A Philly 'Parranda' brings its own kind holiday cheer to displaced families

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Santa makes an appearance at a  Christmas party for Puerto Rican families at the office of Association of Puerto Ricans In March, on Philadelphia Saturday, for about 20 families displaced from Puerto Rico after hurricane Maria. (Bastiaan Slabbers for WHYY)

Santa makes an appearance at a Christmas party for Puerto Rican families at the office of Association of Puerto Ricans In March, on Philadelphia Saturday, for about 20 families displaced from Puerto Rico after hurricane Maria. (Bastiaan Slabbers for WHYY)

In Puerto Rico, Thanksgiving through New Years  Day is packed with “parrandas,” or colorful holiday celebrations with lots of music and food. As hundreds of people come to Philadelphia after Hurricane Maria, struggling to adjust, a group of local volunteers have attempted their own version of a parranda for displaced families.

“They feel disconnected still. They feel displaced. They’re still missing their land, and they’re still not adopting to this big city,” said Pastor Roberto Luis Lugo, with the local non profit, Association of Puerto Ricans In March.

He and others organized the party Saturday – complete with music, pizza and presents – for about two dozen families inside his North Philly office. Volunteers had raised money to “adopt” the families, providing hundreds of dollars worth of essentials, like coats and hygiene products.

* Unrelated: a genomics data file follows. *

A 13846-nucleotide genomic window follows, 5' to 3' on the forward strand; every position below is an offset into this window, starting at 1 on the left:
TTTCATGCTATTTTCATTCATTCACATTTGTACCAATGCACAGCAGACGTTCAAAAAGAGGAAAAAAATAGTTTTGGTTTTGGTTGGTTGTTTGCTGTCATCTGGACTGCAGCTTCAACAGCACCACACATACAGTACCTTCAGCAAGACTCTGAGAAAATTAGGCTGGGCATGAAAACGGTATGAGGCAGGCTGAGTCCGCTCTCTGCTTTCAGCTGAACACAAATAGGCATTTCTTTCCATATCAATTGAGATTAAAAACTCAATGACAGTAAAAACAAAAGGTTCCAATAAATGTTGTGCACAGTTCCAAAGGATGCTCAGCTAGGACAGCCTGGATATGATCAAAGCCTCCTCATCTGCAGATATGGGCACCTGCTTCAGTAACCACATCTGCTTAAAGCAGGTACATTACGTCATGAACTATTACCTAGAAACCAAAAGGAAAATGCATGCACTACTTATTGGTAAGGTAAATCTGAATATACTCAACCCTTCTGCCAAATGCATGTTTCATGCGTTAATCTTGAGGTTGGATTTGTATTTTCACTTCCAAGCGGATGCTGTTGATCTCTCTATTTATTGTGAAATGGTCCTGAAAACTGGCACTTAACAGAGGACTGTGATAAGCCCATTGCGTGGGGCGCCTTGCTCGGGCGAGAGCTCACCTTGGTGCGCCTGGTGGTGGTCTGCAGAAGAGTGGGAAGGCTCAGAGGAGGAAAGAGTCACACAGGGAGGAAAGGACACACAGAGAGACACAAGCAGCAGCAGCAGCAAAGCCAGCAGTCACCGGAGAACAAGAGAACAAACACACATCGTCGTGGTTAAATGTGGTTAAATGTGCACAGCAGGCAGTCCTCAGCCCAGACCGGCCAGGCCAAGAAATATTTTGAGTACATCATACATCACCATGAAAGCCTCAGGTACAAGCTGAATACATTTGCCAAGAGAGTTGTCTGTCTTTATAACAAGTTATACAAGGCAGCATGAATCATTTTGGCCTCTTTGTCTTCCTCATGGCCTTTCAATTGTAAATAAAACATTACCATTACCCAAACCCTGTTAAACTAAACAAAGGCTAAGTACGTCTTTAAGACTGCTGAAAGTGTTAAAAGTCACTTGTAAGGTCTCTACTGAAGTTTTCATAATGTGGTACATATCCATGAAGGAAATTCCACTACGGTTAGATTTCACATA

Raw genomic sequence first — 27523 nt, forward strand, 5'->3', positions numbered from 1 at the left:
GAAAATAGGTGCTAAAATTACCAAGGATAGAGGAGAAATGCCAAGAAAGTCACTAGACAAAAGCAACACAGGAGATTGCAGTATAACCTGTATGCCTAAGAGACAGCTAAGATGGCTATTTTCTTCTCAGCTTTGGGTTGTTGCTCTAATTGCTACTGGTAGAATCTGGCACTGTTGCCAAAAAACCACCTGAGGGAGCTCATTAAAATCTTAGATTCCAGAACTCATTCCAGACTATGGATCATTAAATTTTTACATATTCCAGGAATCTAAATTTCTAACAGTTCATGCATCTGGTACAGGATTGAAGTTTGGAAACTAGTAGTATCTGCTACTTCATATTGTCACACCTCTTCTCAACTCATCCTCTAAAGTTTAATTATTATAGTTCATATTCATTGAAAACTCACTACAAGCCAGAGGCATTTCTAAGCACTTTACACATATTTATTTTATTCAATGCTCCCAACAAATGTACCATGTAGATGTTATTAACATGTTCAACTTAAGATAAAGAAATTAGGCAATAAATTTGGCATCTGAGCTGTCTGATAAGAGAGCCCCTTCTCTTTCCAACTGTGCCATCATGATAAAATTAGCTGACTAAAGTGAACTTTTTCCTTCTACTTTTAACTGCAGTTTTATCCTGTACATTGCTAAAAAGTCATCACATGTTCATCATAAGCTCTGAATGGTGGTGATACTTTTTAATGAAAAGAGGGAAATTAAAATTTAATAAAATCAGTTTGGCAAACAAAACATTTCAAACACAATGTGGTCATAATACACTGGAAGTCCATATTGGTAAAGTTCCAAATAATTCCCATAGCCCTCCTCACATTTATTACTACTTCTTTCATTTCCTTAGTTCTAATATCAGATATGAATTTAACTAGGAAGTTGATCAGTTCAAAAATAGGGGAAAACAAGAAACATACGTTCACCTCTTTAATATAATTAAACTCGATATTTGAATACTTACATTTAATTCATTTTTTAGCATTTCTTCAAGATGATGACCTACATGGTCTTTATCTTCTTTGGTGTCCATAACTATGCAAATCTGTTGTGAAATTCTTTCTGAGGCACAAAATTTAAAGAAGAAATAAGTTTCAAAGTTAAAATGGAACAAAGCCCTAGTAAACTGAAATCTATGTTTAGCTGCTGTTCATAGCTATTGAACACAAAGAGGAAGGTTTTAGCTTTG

Jesus Rodriguez and Sandra Martinez came to Philly with their three kids from Puerto Rico after they say their house was destroyed in hurricane Maria. (Bastiaan Slabbers for WHYY)

“Esta buenisimo, un buen idea! [It’s great, it’s a great idea],” said Luz Rivera.

Her daughter clutches a new “Elena of Avalor” doll.

Rivera, a 32 year old elementary school teacher, left her town, Culebra, about a month ago and has been staying in Philadelphia with her cousin. It’s been really difficult, she says. She has her two little kids with her. Meanwhile, she misses her family still in Puerto Rico, still struggling after the storm – and of course, she says, the parrandas.

Jesus Rodriguez, along with his wife and three kids, lost their house in the hurricane. He came to Philadelphia first and stayed with a friend. His wife and kids followed earlier this month.

“All we need is a job, we don’t ask for nothing else,” Rodriguez said.

As he and his family try to rebuild their life here, he says meeting next month’s rent is a big worry. This is the only holiday celebration they’ve been to.

Since the hurricane, more than 400 families have left Puerto Rico and sought assistance at the Disaster Assistance Service Center at  5th and Allegheny Avenue in Philadelphia, according to Phil Pagliaro, with the Salvation Army of Eastern Pennsylvania and Delaware.

The group has been a main entry point for people in need of help in Philadelphia, which is home to the fifth largest Puerto Rican population in the country. Since the hurricane, they’ve provided nearly  $100,000 in supplies and gift cards to families. Other grassroots groups in Philadelphia, like Unidos Pa’ Puerto Rico, have formed in the wake of the hurricane to raise support.

Lugo says he knows how isolating it can be, coming to a new place as he did from Puerto Rico nearly 30 years ago. Plus, he worries about his own family still on the island, his mom and in-laws, who were in the eye of the storm.

He tells the group he wants them to know they’re cared for and supported.

“We are extend family of you, you’re not by yourself,” he said.

Moments later, he disappeared.

Shortly after, in came Santa, with a bag full of toys.

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